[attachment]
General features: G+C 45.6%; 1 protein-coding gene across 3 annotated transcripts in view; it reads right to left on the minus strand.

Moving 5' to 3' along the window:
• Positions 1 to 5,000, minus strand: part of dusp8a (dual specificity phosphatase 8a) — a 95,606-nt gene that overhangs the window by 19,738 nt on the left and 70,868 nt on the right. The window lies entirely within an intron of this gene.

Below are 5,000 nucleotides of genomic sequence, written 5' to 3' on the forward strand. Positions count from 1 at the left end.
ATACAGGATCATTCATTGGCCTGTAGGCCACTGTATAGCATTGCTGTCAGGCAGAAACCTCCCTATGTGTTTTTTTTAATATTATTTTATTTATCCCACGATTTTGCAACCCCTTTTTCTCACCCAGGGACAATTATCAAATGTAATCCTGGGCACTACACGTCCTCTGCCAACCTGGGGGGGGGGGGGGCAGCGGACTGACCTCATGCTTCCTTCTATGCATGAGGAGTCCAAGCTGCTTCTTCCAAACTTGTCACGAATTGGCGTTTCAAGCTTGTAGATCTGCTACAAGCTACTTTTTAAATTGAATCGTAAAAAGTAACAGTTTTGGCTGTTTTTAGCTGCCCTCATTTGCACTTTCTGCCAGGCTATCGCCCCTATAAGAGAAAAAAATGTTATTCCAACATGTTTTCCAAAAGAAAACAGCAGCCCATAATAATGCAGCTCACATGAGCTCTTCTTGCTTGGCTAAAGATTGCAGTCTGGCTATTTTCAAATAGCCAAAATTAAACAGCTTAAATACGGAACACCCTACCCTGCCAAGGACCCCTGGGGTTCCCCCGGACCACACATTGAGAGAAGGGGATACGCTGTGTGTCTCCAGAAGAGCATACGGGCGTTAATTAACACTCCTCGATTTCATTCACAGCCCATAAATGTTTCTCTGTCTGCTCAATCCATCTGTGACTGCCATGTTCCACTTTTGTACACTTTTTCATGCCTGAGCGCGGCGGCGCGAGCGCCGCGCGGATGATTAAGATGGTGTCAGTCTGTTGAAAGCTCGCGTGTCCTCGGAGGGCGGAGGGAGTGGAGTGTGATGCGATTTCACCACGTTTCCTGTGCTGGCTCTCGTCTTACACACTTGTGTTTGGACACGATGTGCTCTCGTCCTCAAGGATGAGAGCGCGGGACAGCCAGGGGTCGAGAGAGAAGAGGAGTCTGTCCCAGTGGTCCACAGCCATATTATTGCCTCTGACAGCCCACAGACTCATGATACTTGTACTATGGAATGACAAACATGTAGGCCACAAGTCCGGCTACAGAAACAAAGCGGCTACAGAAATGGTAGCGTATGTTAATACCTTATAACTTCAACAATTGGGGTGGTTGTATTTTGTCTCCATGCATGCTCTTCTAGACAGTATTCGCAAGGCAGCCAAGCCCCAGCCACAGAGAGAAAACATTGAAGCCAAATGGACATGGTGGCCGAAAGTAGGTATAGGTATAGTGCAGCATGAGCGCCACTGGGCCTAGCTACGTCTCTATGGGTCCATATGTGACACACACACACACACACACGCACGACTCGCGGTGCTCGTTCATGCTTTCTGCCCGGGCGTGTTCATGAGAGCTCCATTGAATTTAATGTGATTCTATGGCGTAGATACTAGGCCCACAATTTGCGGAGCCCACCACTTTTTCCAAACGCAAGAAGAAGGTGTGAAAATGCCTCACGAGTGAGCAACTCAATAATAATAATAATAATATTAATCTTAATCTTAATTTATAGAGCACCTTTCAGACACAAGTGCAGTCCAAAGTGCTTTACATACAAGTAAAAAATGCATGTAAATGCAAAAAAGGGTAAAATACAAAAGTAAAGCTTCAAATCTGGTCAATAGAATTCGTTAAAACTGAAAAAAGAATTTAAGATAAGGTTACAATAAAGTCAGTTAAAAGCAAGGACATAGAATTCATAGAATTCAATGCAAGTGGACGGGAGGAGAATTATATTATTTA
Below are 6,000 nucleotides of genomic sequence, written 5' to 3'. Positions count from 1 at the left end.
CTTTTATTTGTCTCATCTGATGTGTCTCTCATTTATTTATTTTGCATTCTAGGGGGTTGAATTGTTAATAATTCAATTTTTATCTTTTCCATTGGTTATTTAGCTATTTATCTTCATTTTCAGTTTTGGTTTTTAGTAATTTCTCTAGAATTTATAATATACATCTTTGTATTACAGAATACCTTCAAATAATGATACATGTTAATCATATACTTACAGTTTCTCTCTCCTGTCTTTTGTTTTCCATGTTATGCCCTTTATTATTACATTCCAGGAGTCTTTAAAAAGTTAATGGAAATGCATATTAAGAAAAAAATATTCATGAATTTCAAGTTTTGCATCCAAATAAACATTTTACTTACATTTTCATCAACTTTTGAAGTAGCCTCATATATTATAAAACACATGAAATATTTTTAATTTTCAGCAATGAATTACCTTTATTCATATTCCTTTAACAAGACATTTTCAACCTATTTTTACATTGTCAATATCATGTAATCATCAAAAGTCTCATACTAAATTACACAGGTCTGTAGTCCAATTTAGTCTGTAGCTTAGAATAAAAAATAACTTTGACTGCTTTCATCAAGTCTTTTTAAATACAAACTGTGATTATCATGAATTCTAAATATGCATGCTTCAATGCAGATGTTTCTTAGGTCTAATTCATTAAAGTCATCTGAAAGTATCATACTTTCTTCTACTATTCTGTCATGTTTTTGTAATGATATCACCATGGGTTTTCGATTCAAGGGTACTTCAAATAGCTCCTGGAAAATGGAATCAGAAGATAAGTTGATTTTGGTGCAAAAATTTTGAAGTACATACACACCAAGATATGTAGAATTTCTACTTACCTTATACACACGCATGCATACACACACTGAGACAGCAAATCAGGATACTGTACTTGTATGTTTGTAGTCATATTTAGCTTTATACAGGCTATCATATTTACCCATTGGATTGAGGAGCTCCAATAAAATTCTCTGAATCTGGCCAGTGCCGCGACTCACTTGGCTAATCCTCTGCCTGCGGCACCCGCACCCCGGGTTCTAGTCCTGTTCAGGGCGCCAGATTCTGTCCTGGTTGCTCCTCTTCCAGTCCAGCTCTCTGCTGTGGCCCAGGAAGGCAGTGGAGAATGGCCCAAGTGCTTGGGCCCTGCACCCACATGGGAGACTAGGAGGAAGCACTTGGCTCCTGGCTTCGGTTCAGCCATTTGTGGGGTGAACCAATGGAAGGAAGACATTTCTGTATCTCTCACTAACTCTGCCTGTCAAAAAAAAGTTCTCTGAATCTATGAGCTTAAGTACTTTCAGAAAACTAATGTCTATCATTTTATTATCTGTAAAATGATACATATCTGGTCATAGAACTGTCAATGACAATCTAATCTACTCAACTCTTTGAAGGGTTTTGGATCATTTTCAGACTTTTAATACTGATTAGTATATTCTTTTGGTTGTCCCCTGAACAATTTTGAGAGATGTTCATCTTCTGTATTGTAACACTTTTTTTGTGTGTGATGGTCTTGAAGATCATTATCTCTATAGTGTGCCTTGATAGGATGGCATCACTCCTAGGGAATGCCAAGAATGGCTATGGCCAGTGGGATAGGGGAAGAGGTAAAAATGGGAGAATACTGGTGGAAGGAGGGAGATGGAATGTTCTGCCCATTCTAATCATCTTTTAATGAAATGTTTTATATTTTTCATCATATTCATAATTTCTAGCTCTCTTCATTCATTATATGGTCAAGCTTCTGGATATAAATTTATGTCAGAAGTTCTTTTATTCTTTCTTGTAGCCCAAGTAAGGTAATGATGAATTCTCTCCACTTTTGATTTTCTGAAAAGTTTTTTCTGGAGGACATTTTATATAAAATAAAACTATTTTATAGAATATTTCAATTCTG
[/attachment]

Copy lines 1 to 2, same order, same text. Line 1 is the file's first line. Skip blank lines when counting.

General features: G+C 45.6%; 1 protein-coding gene across 3 annotated transcripts in view; it reads right to left on the minus strand.

Moving 5' to 3' along the window: